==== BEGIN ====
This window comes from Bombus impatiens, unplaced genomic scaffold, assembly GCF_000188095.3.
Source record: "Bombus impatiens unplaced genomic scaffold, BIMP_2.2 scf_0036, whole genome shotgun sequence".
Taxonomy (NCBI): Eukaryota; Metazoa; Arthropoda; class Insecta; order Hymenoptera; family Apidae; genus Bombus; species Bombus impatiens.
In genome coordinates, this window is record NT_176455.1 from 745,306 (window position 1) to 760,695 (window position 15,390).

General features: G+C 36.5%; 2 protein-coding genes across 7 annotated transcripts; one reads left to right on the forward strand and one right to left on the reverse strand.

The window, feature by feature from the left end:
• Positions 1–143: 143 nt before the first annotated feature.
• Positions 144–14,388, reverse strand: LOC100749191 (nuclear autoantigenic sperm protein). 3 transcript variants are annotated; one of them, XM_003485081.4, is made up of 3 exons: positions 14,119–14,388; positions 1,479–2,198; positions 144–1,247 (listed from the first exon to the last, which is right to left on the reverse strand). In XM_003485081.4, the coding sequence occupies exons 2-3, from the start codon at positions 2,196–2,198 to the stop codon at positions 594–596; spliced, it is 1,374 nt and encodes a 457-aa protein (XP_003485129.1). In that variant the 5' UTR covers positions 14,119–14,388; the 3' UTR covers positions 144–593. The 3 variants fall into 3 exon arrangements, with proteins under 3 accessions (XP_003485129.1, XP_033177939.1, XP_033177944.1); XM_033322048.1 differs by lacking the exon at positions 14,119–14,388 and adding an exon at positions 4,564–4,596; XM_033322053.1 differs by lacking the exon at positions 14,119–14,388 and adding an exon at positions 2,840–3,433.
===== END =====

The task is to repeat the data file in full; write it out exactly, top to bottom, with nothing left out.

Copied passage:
This window comes from Bombus impatiens, unplaced genomic scaffold, assembly GCF_000188095.3.
Source record: "Bombus impatiens unplaced genomic scaffold, BIMP_2.2 scf_0036, whole genome shotgun sequence".
Taxonomy (NCBI): Eukaryota; Metazoa; Arthropoda; class Insecta; order Hymenoptera; family Apidae; genus Bombus; species Bombus impatiens.
In genome coordinates, this window is record NT_176455.1 from 745,306 (window position 1) to 760,695 (window position 15,390).

General features: G+C 36.5%; 2 protein-coding genes across 7 annotated transcripts; one reads left to right on the forward strand and one right to left on the reverse strand.

The window, feature by feature from the left end:
• Positions 1–143: 143 nt before the first annotated feature.
• Positions 144–14,388, reverse strand: LOC100749191 (nuclear autoantigenic sperm protein). 3 transcript variants are annotated; one of them, XM_003485081.4, is made up of 3 exons: positions 14,119–14,388; positions 1,479–2,198; positions 144–1,247 (listed from the first exon to the last, which is right to left on the reverse strand). In XM_003485081.4, the coding sequence occupies exons 2-3, from the start codon at positions 2,196–2,198 to the stop codon at positions 594–596; spliced, it is 1,374 nt and encodes a 457-aa protein (XP_003485129.1). In that variant the 5' UTR covers positions 14,119–14,388; the 3' UTR covers positions 144–593. The 3 variants fall into 3 exon arrangements, with proteins under 3 accessions (XP_003485129.1, XP_033177939.1, XP_033177944.1); XM_033322048.1 differs by lacking the exon at positions 14,119–14,388 and adding an exon at positions 4,564–4,596; XM_033322053.1 differs by lacking the exon at positions 14,119–14,388 and adding an exon at positions 2,840–3,433.